Racial disparities in death penalty reveal significant issues with justice system


Assistant Opinion Editor Juliette Piovoso writes about the racial injustice present in the death penalty — particularly the Julius Jones case.

Juliette Piovoso, Assistant Opinion Editor

When Julius Jones was 19, he was convicted of a murder he claims he did not commit. Sentenced to death in 1999, Jones has suffered the consequences of his supposed actions, banished to solitary confinement for 23 hours a day. 

However, on Nov. 18, 2021, Oklahoma governor Kevin Stitt granted clemency to Julius Jones, halting his execution. Stitt commuted Jones’ death sentence just hours before he was scheduled to be executed for a killing he maintains he did not commit.

Julius Jones’s long-standing assertion of innocence attracted worldwide attention, including public outcries from celebrities such as Kim Kardashian West and Cleveland Browns quarterback Baker Mayfield. 

The undeterred uproar from activist groups backed Jones’s innocence, stating vital evidence to prove he was innocent.  

According to the Innocence Project, an organization dedicated to exonerating individuals who have been wrongly convicted, “Julius Jones was at home having dinner with his parents and sister at the time of the murder; however, his legal team failed to present his alibi at his original trial. His trial attorneys did not call Mr. Jones or his family members to the stand.” 

Alongside a valid alibi, Jones does not match the description of the person who committed the crime, which an eyewitness provided. 

Most notably, the other witness, Jones’ accomplice Christopher Jordan, claimed that he was the getaway driver while Jones killed the man. 

Despite the fact Jordan’s appearance matched the eyewitnesses’ hair description, “in exchange for testifying that Mr. Jones was the shooter, Jordan was given a plea deal for his alleged role as the “getaway driver,” according to the Innocence Project. He served 15 years in prison and is now free.

“Three people incarcerated with Mr. Jordan at different times have said in sworn affidavits that Mr. Jordan told each of them that he committed the murder and framed Mr. Jones,” according to the Innocence Project.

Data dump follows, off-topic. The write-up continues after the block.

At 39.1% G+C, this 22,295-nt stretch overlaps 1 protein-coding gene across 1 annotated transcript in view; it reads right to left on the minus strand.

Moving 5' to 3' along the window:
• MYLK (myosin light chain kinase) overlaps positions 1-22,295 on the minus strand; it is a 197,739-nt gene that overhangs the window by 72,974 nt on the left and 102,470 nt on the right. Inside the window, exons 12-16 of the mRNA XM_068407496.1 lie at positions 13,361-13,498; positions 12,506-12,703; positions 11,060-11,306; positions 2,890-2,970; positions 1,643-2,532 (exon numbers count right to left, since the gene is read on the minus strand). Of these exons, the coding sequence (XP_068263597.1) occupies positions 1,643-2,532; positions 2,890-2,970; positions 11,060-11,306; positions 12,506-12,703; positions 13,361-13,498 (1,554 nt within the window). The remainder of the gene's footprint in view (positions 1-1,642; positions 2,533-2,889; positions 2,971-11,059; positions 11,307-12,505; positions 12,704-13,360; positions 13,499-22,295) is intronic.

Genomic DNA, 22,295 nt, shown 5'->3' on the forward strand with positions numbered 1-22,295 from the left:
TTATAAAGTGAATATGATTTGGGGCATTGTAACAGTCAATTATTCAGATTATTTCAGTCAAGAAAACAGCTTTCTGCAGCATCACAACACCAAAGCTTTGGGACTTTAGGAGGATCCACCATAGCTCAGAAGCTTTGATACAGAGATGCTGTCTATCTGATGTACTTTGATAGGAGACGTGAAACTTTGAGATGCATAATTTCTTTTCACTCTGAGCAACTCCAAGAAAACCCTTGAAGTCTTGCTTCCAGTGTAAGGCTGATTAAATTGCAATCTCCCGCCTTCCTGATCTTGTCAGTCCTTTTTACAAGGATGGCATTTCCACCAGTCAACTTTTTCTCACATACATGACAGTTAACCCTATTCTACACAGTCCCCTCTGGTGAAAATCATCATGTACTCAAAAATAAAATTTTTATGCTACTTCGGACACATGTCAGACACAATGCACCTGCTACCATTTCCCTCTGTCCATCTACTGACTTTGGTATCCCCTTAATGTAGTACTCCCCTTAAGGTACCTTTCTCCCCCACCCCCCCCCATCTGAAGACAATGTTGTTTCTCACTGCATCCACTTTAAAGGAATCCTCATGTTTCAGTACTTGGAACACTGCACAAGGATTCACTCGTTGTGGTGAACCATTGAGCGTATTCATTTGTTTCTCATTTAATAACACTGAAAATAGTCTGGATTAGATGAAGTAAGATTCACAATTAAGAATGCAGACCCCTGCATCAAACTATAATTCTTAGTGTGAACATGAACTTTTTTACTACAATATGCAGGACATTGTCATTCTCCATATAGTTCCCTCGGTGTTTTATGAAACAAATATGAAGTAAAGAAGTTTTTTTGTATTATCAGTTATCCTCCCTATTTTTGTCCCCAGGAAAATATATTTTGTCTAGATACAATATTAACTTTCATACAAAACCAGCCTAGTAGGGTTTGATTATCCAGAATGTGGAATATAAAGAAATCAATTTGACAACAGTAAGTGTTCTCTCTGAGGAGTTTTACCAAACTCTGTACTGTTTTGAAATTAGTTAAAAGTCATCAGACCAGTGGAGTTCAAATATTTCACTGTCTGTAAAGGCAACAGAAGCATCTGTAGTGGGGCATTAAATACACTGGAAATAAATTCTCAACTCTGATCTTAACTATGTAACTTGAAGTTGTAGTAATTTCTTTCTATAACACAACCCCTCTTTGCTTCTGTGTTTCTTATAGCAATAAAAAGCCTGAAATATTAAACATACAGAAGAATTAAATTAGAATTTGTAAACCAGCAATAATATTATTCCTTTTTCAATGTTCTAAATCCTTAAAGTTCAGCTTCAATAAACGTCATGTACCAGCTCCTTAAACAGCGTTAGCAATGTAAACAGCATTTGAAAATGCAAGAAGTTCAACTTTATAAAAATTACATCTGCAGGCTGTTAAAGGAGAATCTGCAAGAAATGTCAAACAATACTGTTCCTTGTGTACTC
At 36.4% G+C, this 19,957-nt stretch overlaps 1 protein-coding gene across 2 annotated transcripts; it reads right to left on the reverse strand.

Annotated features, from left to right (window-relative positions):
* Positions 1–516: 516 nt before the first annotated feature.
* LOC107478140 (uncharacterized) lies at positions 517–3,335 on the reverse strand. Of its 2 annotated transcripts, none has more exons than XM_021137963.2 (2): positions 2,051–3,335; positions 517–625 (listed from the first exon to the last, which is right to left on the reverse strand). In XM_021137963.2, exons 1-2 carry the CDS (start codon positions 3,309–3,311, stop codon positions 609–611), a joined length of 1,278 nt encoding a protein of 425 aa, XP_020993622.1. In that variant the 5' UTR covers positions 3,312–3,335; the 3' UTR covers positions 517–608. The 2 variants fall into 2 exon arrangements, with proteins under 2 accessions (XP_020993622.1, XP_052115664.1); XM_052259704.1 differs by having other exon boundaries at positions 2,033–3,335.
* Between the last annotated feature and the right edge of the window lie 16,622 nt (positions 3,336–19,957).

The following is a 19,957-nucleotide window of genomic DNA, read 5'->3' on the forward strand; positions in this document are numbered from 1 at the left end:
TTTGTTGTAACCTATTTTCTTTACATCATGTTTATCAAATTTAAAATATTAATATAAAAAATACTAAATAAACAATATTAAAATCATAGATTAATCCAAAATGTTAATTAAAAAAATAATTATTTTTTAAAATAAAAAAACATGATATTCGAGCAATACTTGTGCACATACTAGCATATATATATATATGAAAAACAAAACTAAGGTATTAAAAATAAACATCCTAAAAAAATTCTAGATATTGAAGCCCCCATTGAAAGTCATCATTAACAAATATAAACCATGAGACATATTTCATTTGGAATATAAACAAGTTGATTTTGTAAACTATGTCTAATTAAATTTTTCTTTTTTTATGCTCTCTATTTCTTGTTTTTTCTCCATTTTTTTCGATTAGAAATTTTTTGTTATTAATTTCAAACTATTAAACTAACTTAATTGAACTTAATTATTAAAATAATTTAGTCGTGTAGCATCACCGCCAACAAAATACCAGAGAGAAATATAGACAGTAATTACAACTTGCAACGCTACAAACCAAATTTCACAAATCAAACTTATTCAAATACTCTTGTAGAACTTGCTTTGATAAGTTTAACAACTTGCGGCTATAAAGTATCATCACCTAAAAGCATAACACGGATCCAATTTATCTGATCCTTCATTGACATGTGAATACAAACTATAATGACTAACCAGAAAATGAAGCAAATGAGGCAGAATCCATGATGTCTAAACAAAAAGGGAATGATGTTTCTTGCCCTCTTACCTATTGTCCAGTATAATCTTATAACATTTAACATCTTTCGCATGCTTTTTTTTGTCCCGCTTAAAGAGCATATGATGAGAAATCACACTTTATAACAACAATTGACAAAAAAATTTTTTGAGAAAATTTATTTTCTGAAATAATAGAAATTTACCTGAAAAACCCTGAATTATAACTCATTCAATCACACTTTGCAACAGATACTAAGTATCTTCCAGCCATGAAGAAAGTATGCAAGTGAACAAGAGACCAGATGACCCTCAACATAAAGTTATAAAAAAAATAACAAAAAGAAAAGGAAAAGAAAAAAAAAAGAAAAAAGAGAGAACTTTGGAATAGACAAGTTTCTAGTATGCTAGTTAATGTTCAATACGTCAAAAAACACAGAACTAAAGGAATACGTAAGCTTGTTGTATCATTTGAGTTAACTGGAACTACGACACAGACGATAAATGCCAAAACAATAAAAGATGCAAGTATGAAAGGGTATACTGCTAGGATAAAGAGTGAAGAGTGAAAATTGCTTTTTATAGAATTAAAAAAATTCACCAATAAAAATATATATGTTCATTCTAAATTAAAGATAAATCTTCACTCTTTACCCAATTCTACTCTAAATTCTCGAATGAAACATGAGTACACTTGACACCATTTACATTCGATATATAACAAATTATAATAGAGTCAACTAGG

A staggering 4% of incarcerated individuals are innocent on death row, and in Julius Jones’ case, the 41- year old convicted killer might just be the exception. 

The impact of racial bias in Jones’ case is too disturbing not to ignore. Not only were 11 out of 12 people serving on the jury white, but one juror referred to Mr. Jones by a racist slur, suggesting that he be taken out behind the courthouse and shot.

Yet, these inconsistencies are not solely a reflection of the corrupt individuals involved— it is a magnification of the flawed and inequitable criminal justice system that viciously strikes any person of color. 

Although Julius Jones was granted a pardon, thus resulting in him not being put to death, the 41-year old will now serve life in prison without the possibility of parole, as directed by Governor Stitt.

 Life in jail, without a mere retrial for a crime that has substantial counter-evidence to exonerate Jones? Does this surprise you? If it does, unfortunately, it shouldn’t. This injustice has been reused and recycled since the very beginning of our country’s application of the death penalty. 

People of color have accounted for a disproportionate 43% of total executions since 1976 and 55% of those currently awaiting execution (even though the U.S includes 40% of people of color.) 

According to the American Civil Liberties Union (ACLU), “Since 1973, more than 170 people who had been wrongly convicted and sentenced to death in the U.S. have been exonerated.” Of these over 170 people, 91 of them have been Black.

According to an April 2001 study by researchers from the University of North Carolina, when looking at homicide cases, “the odds of getting a death sentence increased three and a half times if the victim was white rather than Black.” 

In addition, the American Civil Liberties Union also condemned the death penalty by citing evidence from The U.S. Department of Justice (DOJ). 

As stated by the non-profit organization, “comparing Black and white offenders over the past century, many were often executed for what were considered less-than-capital offenses for whites, such as rape and burglary. (Between 1930 and 1976, 455 men were executed for rape, of whom 405—90 percent—were Black).” 

Our nation is making considerable strides through public advocacy and protests: we collectively raised awareness of Mr. Jones’ wrongful conviction, stopping his execution. However, this is not enough. 


To initiate change and help support Julius Jones’ fight for justice, you can:

  1. Sign the petition and demand justice in his case.
  2. Follow Justice for Julius on Twitter, Facebook, and Instagram.
  3. Donate to “Justice for Julius” to help keep this fight going.